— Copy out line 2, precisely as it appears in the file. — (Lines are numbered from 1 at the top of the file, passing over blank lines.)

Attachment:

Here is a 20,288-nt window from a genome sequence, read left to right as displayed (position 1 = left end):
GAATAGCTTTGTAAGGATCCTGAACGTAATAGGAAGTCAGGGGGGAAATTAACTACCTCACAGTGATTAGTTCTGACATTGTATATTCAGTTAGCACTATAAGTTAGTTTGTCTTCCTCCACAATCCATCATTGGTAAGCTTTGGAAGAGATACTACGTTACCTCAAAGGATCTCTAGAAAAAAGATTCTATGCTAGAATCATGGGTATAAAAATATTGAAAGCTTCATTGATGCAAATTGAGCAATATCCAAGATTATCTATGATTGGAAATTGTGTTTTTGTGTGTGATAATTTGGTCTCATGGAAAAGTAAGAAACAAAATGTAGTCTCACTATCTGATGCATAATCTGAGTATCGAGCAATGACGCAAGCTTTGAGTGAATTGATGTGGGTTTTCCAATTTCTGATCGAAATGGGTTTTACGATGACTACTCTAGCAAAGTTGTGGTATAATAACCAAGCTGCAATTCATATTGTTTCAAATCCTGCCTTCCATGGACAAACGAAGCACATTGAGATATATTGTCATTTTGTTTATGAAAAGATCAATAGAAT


GAATAGCTTTGTAAGGATCCTGAACGTAATAGGAAGTCAGGGGGGAAATTAACTACCTCACAGTGATTAGTTCTGACATTGTATATTCAGTTAGCACTATAAGTTAGTTTGTCTTCCTCCACAATCCATCATTGGTAAGCTTTGGAAGAGATACTACGTTACCTCAAAGGATCTCTAGAAAAAAGATTCTATGCTAGAATCATGGGTATAAAAATATTGAAAGCTTCATTGATGCAAATTGAGCAATATCCAAGATTATCTATGATTGGAAATTGTGTTTTTGTGTGTGATAATTTGGTCTCATGGAAAAGTAAGAAACAAAATGTAGTCTCACTATCTGATGCATAATCTGAGTATCGAGCAATGACGCAAGCTTTGAGTGAATTGATGTGGGTTTTCCAATTTCTGATCGAAATGGGTTTTACGATGACTACTCTAGCAAAGTTGTGGTATAATAACCAAGCTGCAATTCATATTGTTTCAAATCCTGCCTTCCATGGACAAACGAAGCACATTGAGATATATTGTCATTTTGTTTATGAAAAGATCAATAGAAT